Another cultural difference to prepare yourself for in tourist towns like Aswan and Luxor is haggling. Nothing will have a price posted and nearly everything is negotiable. I know this makes a lot of people (especially Americans) uncomfortable but try to have some fun with it. One taxi driver outside our hotel in Luxor dreaded seeing me because the hotel told us what to pay for certain distances and I would not back down. He eventually grew to respect my stubbornness. Always haggle BEFORE getting in the cab and be prepared to walk away. But, at the end of the day if haggling stresses you out too much, just be sure to ask about pricing before you do anything, so there are no surprises.

We stayed three nights in Luxor. Originally, I wanted to stay in the Sofitel Winter Palace Luxor, another historic hotel. Our plans were derailed, however, when we learned a lavish ceremony for the grand opening of Luxor’s “Avenue of the Sphinxes” was taking place while we were there, and every dignitary and even the Egyptian President were staying at that hotel, making it very much sold out and off-limits. So, we stayed in the perfectly adequate Steigenberger Resort ACHTI. The location was great, the price was excellent, and the food was good. Although it did not have the same luxury as the Mena House or St. Regis.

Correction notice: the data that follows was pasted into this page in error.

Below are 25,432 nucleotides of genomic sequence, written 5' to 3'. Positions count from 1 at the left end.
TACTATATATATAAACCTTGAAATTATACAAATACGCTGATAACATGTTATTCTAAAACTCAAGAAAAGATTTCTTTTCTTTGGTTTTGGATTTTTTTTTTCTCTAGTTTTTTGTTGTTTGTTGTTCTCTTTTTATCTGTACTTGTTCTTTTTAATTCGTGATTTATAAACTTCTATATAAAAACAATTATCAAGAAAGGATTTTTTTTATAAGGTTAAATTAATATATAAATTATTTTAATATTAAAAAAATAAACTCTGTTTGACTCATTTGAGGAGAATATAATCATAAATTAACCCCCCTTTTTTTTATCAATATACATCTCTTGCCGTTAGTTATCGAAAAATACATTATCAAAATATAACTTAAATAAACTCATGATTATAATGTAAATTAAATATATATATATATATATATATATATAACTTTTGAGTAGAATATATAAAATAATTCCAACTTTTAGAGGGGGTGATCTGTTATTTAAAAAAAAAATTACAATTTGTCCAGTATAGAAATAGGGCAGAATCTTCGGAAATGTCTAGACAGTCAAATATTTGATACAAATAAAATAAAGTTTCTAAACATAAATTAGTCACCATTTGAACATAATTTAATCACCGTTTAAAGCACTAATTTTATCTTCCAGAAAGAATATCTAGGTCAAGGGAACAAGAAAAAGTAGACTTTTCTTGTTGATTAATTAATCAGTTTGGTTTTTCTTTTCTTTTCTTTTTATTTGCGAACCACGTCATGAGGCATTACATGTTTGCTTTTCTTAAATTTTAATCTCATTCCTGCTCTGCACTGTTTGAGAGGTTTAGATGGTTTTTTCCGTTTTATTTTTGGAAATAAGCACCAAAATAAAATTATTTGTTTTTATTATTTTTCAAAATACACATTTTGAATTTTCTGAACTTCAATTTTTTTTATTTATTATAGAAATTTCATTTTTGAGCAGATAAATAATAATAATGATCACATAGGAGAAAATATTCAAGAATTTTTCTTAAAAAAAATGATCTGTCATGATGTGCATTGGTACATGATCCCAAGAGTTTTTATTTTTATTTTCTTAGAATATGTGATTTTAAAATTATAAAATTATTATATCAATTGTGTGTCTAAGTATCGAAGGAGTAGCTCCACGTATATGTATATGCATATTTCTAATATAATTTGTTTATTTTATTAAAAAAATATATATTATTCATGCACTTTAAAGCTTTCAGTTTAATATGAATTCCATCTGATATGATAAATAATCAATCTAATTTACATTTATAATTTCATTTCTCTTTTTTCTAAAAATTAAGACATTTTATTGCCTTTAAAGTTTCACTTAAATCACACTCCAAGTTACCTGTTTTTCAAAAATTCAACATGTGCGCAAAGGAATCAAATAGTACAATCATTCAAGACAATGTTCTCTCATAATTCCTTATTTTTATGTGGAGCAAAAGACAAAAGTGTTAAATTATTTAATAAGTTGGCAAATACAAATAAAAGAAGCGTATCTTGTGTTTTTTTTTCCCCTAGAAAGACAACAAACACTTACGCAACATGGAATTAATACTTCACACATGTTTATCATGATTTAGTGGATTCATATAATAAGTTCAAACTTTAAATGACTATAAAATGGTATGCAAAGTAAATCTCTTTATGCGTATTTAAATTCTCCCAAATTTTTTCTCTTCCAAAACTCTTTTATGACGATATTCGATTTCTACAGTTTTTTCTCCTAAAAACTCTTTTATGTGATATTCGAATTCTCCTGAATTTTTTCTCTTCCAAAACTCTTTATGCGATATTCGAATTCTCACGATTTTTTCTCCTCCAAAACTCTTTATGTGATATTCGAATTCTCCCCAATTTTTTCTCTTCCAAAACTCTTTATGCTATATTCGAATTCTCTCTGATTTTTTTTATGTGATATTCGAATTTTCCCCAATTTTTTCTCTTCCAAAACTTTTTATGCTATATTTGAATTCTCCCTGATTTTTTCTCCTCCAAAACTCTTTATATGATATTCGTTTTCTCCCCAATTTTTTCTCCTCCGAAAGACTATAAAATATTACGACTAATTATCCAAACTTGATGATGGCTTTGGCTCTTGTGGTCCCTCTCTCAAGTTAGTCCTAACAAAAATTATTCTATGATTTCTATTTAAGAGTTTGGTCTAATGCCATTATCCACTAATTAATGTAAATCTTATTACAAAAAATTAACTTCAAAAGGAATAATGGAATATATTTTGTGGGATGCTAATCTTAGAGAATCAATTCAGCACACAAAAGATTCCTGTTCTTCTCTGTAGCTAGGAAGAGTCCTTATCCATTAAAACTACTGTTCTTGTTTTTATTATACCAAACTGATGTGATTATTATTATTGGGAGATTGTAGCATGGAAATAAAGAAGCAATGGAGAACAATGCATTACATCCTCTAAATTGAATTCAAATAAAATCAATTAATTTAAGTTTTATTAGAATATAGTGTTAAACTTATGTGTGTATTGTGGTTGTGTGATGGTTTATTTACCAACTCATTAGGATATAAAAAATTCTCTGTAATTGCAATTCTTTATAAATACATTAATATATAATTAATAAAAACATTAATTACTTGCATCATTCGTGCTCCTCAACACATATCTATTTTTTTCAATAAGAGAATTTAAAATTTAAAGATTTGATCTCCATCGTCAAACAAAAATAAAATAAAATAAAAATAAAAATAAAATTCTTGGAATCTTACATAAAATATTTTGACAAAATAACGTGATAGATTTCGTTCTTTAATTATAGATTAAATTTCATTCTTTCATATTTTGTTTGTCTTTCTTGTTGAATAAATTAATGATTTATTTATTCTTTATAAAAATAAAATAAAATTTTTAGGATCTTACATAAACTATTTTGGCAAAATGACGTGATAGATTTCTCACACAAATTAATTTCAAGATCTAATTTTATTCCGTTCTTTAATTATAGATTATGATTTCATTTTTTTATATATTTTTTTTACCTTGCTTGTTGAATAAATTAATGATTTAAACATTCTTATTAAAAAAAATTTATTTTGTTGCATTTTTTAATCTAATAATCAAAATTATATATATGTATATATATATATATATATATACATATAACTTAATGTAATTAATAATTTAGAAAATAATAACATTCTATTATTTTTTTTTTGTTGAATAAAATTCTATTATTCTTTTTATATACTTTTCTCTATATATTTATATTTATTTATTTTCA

As a photo enthusiast, I was THRILLED to learn that many of the temples in Luxor open very early as the sun is rising. Take advantage of this! Not only will you get incredible shots with very few people, but you can also experience the precision of ancient Egyptian astronomy as many temples and monuments were designed to interact with solar alignments.

After an incredible couple of days in Luxor we flew back to Cairo for one more night in the St. Regis before departing!